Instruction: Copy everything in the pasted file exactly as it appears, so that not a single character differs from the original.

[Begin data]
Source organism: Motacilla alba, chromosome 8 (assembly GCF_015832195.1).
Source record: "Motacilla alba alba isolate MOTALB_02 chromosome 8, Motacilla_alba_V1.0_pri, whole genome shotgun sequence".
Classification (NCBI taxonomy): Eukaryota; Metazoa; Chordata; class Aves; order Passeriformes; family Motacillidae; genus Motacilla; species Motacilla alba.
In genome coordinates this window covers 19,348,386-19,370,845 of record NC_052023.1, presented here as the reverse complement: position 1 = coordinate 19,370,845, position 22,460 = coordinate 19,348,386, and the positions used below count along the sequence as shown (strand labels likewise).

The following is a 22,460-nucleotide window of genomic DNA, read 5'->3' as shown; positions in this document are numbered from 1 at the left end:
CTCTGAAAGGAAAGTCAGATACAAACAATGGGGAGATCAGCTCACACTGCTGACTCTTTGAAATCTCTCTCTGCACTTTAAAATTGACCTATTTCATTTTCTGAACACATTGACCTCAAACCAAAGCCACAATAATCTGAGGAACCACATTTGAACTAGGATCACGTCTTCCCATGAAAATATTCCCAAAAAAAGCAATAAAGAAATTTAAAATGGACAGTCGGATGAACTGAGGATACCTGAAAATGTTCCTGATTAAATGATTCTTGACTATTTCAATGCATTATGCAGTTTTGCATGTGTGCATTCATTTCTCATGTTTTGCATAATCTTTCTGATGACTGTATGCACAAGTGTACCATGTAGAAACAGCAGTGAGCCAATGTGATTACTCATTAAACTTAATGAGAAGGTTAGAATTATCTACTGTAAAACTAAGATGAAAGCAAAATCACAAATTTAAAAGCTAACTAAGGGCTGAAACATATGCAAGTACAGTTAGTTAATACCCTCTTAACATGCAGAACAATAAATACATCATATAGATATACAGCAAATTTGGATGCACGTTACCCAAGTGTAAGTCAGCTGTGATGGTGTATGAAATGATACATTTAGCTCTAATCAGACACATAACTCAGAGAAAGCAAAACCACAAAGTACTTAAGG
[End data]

Source organism: Motacilla alba, chromosome 8 (assembly GCF_015832195.1).
Source record: "Motacilla alba alba isolate MOTALB_02 chromosome 8, Motacilla_alba_V1.0_pri, whole genome shotgun sequence".
Classification (NCBI taxonomy): Eukaryota; Metazoa; Chordata; class Aves; order Passeriformes; family Motacillidae; genus Motacilla; species Motacilla alba.
In genome coordinates this window covers 19,348,386-19,370,845 of record NC_052023.1, presented here as the reverse complement: position 1 = coordinate 19,370,845, position 22,460 = coordinate 19,348,386, and the positions used below count along the sequence as shown (strand labels likewise).

The following is a 22,460-nucleotide window of genomic DNA, read 5'->3' as shown; positions in this document are numbered from 1 at the left end:
CTCTGAAAGGAAAGTCAGATACAAACAATGGGGAGATCAGCTCACACTGCTGACTCTTTGAAATCTCTCTCTGCACTTTAAAATTGACCTATTTCATTTTCTGAACACATTGACCTCAAACCAAAGCCACAATAATCTGAGGAACCACATTTGAACTAGGATCACGTCTTCCCATGAAAATATTCCCAAAAAAAGCAATAAAGAAATTTAAAATGGACAGTCGGATGAACTGAGGATACCTGAAAATGTTCCTGATTAAATGATTCTTGACTATTTCAATGCATTATGCAGTTTTGCATGTGTGCATTCATTTCTCATGTTTTGCATAATCTTTCTGATGACTGTATGCACAAGTGTACCATGTAGAAACAGCAGTGAGCCAATGTGATTACTCATTAAACTTAATGAGAAGGTTAGAATTATCTACTGTAAAACTAAGATGAAAGCAAAATCACAAATTTAAAAGCTAACTAAGGGCTGAAACATATGCAAGTACAGTTAGTTAATACCCTCTTAACATGCAGAACAATAAATACATCATATAGATATACAGCAAATTTGGATGCACGTTACCCAAGTGTAAGTCAGCTGTGATGGTGTATGAAATGATACATTTAGCTCTAATCAGACACATAACTCAGAGAAAGCAAAACCACAAAGTACTTAAGG